But, in a larger sense, we can not dedicate—we can not consecrate—we can not hallow—this ground. The brave men, living and dead, who struggled here, have consecrated it, far above our poor power to add or detract. The world will little note, nor long remember what we say here, but it can never forget what they did here. It is for us the living, rather, to be dedicated here to the unfinished work which they who fought here have thus far so nobly advanced. It is rather for us to be here dedicated to the great task remaining before us—that from these honored dead we take increased devotion to that cause for which they gave the last full measure of devotion—that we here highly resolve that these dead shall not have died in vain—that this nation, under God, shall have a new birth of freedom—and that government of the people, by the people, for the people, shall not perish from the earth.
Is President Trump right that Lincoln was ridiculed for his speech?
In a letter to Lincoln written the following day, Everett praised the President for his eloquent and concise speech, saying, "I should be glad if I could flatter myself that I came as near to the central idea of the occasion, in two hours, as you did in two minutes." Lincoln replied that he was glad to know the speech was not a "total failure".
Other public reaction to the speech was divided along partisan lines. The Democratic-leaning Chicago Times observed, "The cheek of every American must tingle with shame as he reads the silly, flat and dishwatery utterances of the man who has to be pointed out to intelligent foreigners as the President of the United States." In contrast, the Republican-leaning The New York Times was complimentary and printed the speech. In Massachusetts, the Springfield Republican also printed the entire speech, calling it "a perfect gem" that was "deep in feeling, compact in thought and expression, and tasteful and elegant in every word and comma". The Republican predicted that Lincoln's brief remarks would "repay further study as the model speech". On the sesquicentennial of the address, The Patriot-News of Harrisburg, Pennsylvania, formerly the Patriot & Union, retracted its original reaction ("silly remarks" deserving "the veil of oblivion") stating: "Seven score and ten years ago, the forefathers of this media institution brought forth to its audience a judgment so flawed, so tainted by hubris, so lacking in the perspective history would bring, that it cannot remain unaddressed in our archives. ... the Patriot & Union failed to recognize [the speech's] momentous importance, timeless eloquence, and lasting significance. The Patriot-News regrets the error."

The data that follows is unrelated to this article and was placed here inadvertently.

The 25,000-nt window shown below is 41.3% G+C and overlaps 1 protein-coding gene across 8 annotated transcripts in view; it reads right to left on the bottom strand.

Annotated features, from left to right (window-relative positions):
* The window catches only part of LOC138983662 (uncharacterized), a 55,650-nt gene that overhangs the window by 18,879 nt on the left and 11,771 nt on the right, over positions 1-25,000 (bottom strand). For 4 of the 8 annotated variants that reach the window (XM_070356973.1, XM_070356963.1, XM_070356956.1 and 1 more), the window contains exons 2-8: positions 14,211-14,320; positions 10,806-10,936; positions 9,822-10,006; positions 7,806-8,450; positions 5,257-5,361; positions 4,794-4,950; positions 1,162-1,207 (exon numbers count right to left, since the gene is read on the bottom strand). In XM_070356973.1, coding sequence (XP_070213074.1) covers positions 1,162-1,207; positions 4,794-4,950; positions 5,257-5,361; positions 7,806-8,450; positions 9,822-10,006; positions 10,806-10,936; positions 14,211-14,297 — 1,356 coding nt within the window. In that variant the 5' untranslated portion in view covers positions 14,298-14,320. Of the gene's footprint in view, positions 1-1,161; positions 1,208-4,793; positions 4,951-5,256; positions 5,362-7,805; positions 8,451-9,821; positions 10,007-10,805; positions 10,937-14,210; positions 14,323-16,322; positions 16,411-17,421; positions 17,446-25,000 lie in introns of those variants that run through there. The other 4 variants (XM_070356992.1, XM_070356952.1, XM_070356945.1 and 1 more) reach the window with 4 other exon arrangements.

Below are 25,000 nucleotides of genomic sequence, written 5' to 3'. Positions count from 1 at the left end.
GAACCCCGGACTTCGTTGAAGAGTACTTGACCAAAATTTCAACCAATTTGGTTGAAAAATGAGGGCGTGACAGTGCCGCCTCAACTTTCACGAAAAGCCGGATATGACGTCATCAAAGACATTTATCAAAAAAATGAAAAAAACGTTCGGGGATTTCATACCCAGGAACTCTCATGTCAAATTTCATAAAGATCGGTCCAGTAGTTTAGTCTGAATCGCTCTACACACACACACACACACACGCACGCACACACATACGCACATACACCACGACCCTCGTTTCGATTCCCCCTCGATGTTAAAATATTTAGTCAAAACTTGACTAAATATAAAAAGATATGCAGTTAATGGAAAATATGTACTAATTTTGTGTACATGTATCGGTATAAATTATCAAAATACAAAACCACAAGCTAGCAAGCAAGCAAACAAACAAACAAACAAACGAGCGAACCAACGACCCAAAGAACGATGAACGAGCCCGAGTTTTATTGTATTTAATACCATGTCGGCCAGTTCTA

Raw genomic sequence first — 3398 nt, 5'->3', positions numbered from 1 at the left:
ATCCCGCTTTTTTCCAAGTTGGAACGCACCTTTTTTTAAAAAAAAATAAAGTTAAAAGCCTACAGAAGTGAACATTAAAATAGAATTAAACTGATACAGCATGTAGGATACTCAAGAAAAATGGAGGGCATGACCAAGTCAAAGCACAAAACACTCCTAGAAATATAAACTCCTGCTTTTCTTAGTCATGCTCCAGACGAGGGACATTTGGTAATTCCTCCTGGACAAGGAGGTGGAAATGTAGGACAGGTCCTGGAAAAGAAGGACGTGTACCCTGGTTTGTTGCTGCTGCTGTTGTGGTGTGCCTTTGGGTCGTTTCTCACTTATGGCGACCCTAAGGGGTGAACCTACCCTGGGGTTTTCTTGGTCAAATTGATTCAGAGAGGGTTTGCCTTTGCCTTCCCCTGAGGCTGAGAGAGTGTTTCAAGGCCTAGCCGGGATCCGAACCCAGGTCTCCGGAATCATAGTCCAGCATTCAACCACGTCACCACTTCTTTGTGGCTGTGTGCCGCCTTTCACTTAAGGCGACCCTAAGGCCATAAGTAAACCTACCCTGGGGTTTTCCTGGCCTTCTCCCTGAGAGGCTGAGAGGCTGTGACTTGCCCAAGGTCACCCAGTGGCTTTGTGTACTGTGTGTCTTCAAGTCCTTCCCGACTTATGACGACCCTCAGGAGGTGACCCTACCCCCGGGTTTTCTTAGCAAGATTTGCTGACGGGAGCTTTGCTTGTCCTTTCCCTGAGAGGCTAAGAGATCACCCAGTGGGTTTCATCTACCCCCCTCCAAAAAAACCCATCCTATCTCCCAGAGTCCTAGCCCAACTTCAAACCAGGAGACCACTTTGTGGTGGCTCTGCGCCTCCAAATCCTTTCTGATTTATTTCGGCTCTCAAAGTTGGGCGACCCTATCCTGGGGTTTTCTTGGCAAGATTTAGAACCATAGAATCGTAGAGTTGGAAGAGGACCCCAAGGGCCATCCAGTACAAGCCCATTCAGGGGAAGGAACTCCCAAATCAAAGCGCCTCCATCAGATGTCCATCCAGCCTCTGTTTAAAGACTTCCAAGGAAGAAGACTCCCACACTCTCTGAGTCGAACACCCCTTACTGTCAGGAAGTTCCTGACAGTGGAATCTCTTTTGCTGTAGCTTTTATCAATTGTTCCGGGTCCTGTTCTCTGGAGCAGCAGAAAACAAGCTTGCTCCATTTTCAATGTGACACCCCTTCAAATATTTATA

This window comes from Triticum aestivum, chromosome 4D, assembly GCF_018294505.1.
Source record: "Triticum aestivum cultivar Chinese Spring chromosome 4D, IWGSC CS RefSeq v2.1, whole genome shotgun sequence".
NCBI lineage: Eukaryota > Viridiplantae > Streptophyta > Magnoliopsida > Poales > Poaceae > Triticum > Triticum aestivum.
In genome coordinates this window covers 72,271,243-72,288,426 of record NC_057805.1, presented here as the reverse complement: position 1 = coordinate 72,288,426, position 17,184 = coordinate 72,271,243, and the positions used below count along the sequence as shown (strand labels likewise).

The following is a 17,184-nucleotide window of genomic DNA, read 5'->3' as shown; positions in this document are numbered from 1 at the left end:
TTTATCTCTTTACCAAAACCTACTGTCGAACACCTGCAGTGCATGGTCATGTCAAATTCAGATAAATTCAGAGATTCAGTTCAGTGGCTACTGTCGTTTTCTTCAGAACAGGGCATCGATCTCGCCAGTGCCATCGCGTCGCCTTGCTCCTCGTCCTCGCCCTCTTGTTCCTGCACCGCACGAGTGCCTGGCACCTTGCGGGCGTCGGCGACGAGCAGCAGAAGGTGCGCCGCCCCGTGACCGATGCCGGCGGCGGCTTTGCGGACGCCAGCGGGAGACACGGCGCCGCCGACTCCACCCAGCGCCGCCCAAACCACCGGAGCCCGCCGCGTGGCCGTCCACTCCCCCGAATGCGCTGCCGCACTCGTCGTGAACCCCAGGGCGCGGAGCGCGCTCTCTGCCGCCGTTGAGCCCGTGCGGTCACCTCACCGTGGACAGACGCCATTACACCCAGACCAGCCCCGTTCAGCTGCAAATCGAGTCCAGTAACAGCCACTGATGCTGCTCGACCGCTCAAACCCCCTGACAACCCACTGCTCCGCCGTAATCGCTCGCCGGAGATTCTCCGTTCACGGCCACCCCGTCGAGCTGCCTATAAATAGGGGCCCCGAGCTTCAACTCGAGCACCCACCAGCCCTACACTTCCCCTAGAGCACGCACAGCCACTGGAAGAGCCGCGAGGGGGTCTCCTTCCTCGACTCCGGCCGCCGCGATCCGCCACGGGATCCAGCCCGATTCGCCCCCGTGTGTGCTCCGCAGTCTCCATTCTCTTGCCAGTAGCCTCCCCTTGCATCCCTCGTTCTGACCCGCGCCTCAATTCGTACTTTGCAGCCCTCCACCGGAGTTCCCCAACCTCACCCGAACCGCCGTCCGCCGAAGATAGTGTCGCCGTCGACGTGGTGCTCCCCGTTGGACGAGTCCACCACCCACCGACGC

Foreign newspapers also criticized Lincoln's remarks. The Times of London commented: "The ceremony [at Gettysburg] was rendered ludicrous by some of the luckless sallies of that poor President Lincoln."
One of the reasons for the negative reviews of Lincoln’s speech and its unfavourable reception by some was its brevity, a departure from the standard style of oration of the day, It resulted in silence at its end and some delayed clapping by some persons at various locations in the crowd.
During the train trip from Washington, D.C., to Gettysburg on November 18, Lincoln remarked to John Hay, his assistant secretary, that he felt weak. On the morning of November 19, Lincoln mentioned to John Nicolay, his secretary, that he was dizzy. In the railroad car the President rode with Nicolay, Hay, the three members of his Cabinet who accompanied him, William Seward, John Usher and Montgomery Blair, several foreign officials and others. Hay noted that during the speech Lincoln's face had 'a ghastly color' and that he was 'sad, mournful, almost haggard.' After the speech, when Lincoln boarded the 6:30 pm train for Washington, D.C., he was feverish and weak, with a severe headache. A protracted illness followed, which included a vesicular rash and was diagnosed as a mild case of smallpox. It thus seems highly likely that Lincoln was in the prodromal* period of smallpox when he delivered the Gettysburg address.
* prodromal: early signs or symptoms
The only known and confirmed photograph of Lincoln at Gettysburg was taken by photographer David Bachrach and was identified in the Mathew Brady collection of photographic plates in the National Archives and Records Administration in 1952.
The original uncropped photo of the speakers stand at Gettysburg
Cropped view of the Bachrach photo, with a red arrow indicating Lincoln.